A bad diet…
Lack of exercise…
A family history of heart disease…
Everybody knows these are signs that a heart attack could be in your future.
But researchers found there’s a major risk factor that you can see by looking in the mirror.
It raises your chances of a heart attack by nearly 1,000%.
Your Heart Health Is Written on Your Face
Forehead wrinkles may be the last thing you’d associate with heart disease. But it turns out, they may be an accurate early warning sign.
Researchers in France noted that the blood vessels in the forehead are extremely small. This makes them vulnerable to plaque buildup. And plaque deposits often cause forehead wrinkles.i
This same type of plaque in arteries leads to heart attacks and strokes.
Scientists analyzed the foreheads of 3,200 healthy adults. The participants were between 32 and 62 years old.
Doctors assigned forehead “wrinkle scores” of zero to 3 to each person. A score of zero meant no forehead wrinkles. A score of three meant “numerous deep wrinkles.” People who had undergone Botox wrinkle treatments were excluded from the study.
Researchers followed the heart health of the subjects for 20 years.
Forehead Wrinkles Indicate Heart Disease
They found that people with forehead wrinkle scores of 2 or 3 had almost 10 times greater risk of dying of heart disease.
Those with a wrinkle score of 1 had just a slighter higher risk of heart death than those with a score of zero.
Dr. Yolande Esquirol is an associate professor of occupational health at the University of Toulouse in France. She was the lead author on the study.
There is a direct correlation between forehead wrinkles and heart attack risk, Dr. Esquirol said.
“The higher your wrinkle score, the more your cardiovascular risk mortality risk increase,” she said.
The association is so strong that doctors should look at their patients’ foreheads when assessing their heart health, Dr. Esquirol said.ii
“The practice could be used now in physicians’ offices and clinics,” she said. “It’s so simple and visual. It doesn’t cost anything and there is no risk.”
The research was presented at the annual conference of the European Society of Cardiology.
Get the Right Heart Test
If you have deep forehead wrinkles, it’s a good idea to get your heart checked. The first thing most mainstream doctors will do is give you a cholesterol test.
But this is not reliable. The fact is, most heart attack victims have low or normal cholesterol levels.iii
A better indicator is coronary calcium.
A calcium scoring test is a simple, painless screening that diagnoses hard plaque. It is a specialized X-ray that provides pictures of your heart. It shows calcium-containing plaque.
Scores range from zero to over 400. If your score is 10 or less, you have a less than 10% chance of heaving heart disease. If your score is 11-100, you likely have mild heart disease.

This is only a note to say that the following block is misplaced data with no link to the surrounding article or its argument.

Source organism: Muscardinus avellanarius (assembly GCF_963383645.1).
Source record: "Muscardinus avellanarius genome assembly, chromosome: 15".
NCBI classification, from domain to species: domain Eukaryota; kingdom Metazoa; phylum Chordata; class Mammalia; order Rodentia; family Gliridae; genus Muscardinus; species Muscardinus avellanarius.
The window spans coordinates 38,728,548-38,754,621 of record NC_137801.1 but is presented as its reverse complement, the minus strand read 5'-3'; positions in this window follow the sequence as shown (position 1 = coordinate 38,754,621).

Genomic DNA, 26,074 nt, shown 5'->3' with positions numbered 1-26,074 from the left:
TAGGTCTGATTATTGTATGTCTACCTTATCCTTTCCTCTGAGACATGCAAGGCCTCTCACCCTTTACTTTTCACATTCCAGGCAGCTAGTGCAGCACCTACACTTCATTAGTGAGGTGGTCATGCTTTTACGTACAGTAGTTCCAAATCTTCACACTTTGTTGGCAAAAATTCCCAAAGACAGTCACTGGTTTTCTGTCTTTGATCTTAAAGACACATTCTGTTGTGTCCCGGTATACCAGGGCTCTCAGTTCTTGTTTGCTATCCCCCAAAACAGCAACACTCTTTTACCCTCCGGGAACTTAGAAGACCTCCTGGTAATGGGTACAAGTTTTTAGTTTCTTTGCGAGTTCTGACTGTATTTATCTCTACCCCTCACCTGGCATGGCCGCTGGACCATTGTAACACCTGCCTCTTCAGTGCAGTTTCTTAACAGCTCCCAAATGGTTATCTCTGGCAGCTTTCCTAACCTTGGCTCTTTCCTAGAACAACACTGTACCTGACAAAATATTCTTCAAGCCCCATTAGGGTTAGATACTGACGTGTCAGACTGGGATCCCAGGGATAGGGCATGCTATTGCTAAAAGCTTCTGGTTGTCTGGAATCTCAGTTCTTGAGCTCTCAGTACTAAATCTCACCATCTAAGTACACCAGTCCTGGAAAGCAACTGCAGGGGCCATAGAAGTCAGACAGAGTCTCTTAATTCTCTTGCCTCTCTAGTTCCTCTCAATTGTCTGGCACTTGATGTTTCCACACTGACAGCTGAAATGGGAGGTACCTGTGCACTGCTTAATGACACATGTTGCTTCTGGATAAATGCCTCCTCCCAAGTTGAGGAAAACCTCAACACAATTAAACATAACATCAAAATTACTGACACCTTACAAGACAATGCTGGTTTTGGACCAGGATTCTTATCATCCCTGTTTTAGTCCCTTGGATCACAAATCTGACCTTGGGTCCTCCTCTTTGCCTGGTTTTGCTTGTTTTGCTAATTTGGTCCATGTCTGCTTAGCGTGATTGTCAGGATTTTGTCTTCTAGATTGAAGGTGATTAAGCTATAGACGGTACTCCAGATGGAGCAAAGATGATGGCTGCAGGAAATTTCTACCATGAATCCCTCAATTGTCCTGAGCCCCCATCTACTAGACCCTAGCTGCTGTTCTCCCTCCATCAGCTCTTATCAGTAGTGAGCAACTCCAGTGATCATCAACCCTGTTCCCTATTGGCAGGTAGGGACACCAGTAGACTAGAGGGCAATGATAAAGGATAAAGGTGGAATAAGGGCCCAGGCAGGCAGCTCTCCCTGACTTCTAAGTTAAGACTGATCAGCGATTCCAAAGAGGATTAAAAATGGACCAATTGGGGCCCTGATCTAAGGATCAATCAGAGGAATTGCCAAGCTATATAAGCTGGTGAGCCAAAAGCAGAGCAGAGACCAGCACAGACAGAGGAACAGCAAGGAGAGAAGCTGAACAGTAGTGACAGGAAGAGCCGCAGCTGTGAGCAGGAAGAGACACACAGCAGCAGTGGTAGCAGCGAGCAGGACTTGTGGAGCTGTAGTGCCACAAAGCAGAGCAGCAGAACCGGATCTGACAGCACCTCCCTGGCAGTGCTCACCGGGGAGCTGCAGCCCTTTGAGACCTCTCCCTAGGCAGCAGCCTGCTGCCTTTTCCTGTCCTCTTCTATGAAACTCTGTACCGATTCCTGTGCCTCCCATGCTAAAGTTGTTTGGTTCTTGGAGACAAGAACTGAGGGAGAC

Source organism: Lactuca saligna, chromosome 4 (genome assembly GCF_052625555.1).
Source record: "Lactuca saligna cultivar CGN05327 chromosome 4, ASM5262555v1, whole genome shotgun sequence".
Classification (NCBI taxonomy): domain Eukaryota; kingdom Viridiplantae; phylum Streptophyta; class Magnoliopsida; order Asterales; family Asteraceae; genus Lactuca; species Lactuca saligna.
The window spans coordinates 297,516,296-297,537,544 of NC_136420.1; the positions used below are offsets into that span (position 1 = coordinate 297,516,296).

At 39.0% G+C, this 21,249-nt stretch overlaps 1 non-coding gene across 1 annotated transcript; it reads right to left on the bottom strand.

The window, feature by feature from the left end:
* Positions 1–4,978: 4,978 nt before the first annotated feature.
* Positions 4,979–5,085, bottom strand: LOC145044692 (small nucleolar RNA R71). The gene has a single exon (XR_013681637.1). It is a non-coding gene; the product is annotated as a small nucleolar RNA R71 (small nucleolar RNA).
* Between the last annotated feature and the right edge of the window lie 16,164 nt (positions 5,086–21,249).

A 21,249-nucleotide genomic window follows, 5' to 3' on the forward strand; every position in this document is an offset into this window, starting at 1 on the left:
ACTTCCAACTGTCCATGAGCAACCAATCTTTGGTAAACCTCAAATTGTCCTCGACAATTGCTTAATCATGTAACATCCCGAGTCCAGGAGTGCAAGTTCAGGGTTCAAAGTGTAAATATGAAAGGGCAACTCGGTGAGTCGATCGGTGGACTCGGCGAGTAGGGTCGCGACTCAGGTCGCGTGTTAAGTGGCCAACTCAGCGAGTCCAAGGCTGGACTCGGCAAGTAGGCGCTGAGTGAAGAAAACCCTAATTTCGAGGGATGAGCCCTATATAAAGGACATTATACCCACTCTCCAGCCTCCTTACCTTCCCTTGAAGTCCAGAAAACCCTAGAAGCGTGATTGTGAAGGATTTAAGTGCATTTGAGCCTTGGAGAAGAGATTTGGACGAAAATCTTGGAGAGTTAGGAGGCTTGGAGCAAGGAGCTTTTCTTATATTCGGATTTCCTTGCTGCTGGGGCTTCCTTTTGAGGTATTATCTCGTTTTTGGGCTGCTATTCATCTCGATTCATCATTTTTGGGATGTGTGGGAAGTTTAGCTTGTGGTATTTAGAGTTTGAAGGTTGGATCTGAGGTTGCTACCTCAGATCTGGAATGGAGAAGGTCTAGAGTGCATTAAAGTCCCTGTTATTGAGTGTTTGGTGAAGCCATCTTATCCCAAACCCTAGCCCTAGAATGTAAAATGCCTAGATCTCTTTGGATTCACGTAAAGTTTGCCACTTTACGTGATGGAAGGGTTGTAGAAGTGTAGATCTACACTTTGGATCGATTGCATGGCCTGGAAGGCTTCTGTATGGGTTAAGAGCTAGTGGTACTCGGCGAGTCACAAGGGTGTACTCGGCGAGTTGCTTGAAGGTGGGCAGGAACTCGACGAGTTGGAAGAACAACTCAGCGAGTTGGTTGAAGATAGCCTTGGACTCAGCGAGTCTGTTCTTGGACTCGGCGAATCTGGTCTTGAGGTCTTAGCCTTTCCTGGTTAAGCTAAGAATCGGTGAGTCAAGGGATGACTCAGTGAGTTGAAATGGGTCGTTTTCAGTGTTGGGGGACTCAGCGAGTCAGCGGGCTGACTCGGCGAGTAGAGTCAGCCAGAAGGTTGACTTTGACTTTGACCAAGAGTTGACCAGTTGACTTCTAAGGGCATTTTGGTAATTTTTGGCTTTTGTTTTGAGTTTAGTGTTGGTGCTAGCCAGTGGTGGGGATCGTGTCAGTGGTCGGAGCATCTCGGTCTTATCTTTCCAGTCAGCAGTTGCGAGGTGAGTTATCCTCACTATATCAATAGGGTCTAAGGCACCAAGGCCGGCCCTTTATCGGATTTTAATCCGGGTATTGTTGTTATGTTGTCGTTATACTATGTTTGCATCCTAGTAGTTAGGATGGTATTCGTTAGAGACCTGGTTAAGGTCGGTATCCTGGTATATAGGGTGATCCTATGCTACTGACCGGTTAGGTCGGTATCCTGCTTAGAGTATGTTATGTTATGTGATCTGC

Any score over 100 means you likely have heart disease and artery blockage. A score over 400 means you have a 90% chance that at least one of your arteries is blocked. Your risk of having a heart attack is very high.
The link between calcified plaque and heart disease is so strong that having a calcium score of zero is like “having a five-year warranty” against a heart attack, said Dr. Brent Muhlestein. He is co-director of cardiology research at the Intermountain Medical Center Heart Institute in Salt Lake City.
This “warranty” holds true even if you have high levels of bad LDL cholesterol.iv
This Vitamin Reverses Heart Disease
If you have a high calcium score, adding one vitamin to your diet can actually help reverse heart disease. Researchers at Ohio University found that vitamin D3 can heal blood vessels on a molecular level.v
It stimulates cells to produce nitric oxide, which keeps arteries healthy and flexible. It also reduces oxidative stress linked to heart failure and disease.
Your doctor can do a simple blood draw to determine if you are deficient in vitamin D.
It’s called a 25 (OH) D test. Just about all doctors offer it.
Ideal levels are 40-60 ng/mL. If you are low, try to get 20 minutes a day of sunlight with arms and legs exposed.
You can also raise your levels by eating foods high in vitamin D. Good sources include pasture-raised eggs and oily fish such as wild-caught salmon, sardines, herring, and mackerel.
A more reliable way to increase vitamin D is with a supplement. We recommend 5,000 IUs daily.
And don’t just take a supplement marked vitamin D. Make sure that you take the vitamin D3 form. Twice as much D3 is absorbed by your body than vitamin D2. Most supplements labeled simply “vitamin D” contain high levels of D2, not D3.
Editor’s Note: There is a heart attack risk factor that is 10 times more dangerous than cholesterol. But mainstream doctors don’t test for it. And statins actually make it worse.